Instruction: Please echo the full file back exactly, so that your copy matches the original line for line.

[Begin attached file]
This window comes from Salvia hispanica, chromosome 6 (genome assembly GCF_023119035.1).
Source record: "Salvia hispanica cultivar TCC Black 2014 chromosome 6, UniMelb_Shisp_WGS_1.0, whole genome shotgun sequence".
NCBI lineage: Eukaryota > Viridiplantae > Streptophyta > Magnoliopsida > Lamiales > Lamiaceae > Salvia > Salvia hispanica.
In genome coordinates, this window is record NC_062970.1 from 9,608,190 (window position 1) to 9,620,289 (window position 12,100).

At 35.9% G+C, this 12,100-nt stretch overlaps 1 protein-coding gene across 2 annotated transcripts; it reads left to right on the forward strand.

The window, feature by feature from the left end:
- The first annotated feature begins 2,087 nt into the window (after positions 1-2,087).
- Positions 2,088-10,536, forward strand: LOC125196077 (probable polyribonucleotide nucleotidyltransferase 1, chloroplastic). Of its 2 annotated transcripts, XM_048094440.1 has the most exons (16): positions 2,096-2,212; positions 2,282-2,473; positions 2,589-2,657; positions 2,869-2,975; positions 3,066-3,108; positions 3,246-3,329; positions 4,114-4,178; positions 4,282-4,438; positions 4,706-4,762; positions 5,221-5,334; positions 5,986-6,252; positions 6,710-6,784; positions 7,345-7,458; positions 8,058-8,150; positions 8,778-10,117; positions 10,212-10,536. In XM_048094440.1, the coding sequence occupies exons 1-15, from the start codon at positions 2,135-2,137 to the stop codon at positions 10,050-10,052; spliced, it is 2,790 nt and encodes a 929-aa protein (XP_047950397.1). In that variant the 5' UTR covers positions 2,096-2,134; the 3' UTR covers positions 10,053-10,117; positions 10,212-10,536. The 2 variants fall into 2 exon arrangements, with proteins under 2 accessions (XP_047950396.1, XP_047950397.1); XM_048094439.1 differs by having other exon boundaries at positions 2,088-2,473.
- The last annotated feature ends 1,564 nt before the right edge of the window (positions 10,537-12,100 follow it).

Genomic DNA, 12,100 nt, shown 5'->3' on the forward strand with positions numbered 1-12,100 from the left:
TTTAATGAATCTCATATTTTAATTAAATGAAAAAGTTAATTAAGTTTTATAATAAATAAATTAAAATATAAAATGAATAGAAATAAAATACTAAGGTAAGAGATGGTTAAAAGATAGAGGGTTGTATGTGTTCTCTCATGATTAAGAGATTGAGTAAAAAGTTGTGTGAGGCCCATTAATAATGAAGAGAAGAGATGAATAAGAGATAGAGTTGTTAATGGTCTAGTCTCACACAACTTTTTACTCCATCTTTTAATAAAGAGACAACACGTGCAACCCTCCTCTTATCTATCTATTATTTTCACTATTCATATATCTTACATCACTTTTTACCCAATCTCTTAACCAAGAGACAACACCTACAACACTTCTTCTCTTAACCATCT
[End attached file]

This window comes from Salvia hispanica, chromosome 6 (genome assembly GCF_023119035.1).
Source record: "Salvia hispanica cultivar TCC Black 2014 chromosome 6, UniMelb_Shisp_WGS_1.0, whole genome shotgun sequence".
NCBI lineage: Eukaryota > Viridiplantae > Streptophyta > Magnoliopsida > Lamiales > Lamiaceae > Salvia > Salvia hispanica.
In genome coordinates, this window is record NC_062970.1 from 9,608,190 (window position 1) to 9,620,289 (window position 12,100).

At 35.9% G+C, this 12,100-nt stretch overlaps 1 protein-coding gene across 2 annotated transcripts; it reads left to right on the forward strand.

The window, feature by feature from the left end:
- The first annotated feature begins 2,087 nt into the window (after positions 1-2,087).
- Positions 2,088-10,536, forward strand: LOC125196077 (probable polyribonucleotide nucleotidyltransferase 1, chloroplastic). Of its 2 annotated transcripts, XM_048094440.1 has the most exons (16): positions 2,096-2,212; positions 2,282-2,473; positions 2,589-2,657; positions 2,869-2,975; positions 3,066-3,108; positions 3,246-3,329; positions 4,114-4,178; positions 4,282-4,438; positions 4,706-4,762; positions 5,221-5,334; positions 5,986-6,252; positions 6,710-6,784; positions 7,345-7,458; positions 8,058-8,150; positions 8,778-10,117; positions 10,212-10,536. In XM_048094440.1, the coding sequence occupies exons 1-15, from the start codon at positions 2,135-2,137 to the stop codon at positions 10,050-10,052; spliced, it is 2,790 nt and encodes a 929-aa protein (XP_047950397.1). In that variant the 5' UTR covers positions 2,096-2,134; the 3' UTR covers positions 10,053-10,117; positions 10,212-10,536. The 2 variants fall into 2 exon arrangements, with proteins under 2 accessions (XP_047950396.1, XP_047950397.1); XM_048094439.1 differs by having other exon boundaries at positions 2,088-2,473.
- The last annotated feature ends 1,564 nt before the right edge of the window (positions 10,537-12,100 follow it).

Genomic DNA, 12,100 nt, shown 5'->3' on the forward strand with positions numbered 1-12,100 from the left:
TTTAATGAATCTCATATTTTAATTAAATGAAAAAGTTAATTAAGTTTTATAATAAATAAATTAAAATATAAAATGAATAGAAATAAAATACTAAGGTAAGAGATGGTTAAAAGATAGAGGGTTGTATGTGTTCTCTCATGATTAAGAGATTGAGTAAAAAGTTGTGTGAGGCCCATTAATAATGAAGAGAAGAGATGAATAAGAGATAGAGTTGTTAATGGTCTAGTCTCACACAACTTTTTACTCCATCTTTTAATAAAGAGACAACACGTGCAACCCTCCTCTTATCTATCTATTATTTTCACTATTCATATATCTTACATCACTTTTTACCCAATCTCTTAACCAAGAGACAACACCTACAACACTTCTTCTCTTAACCATCT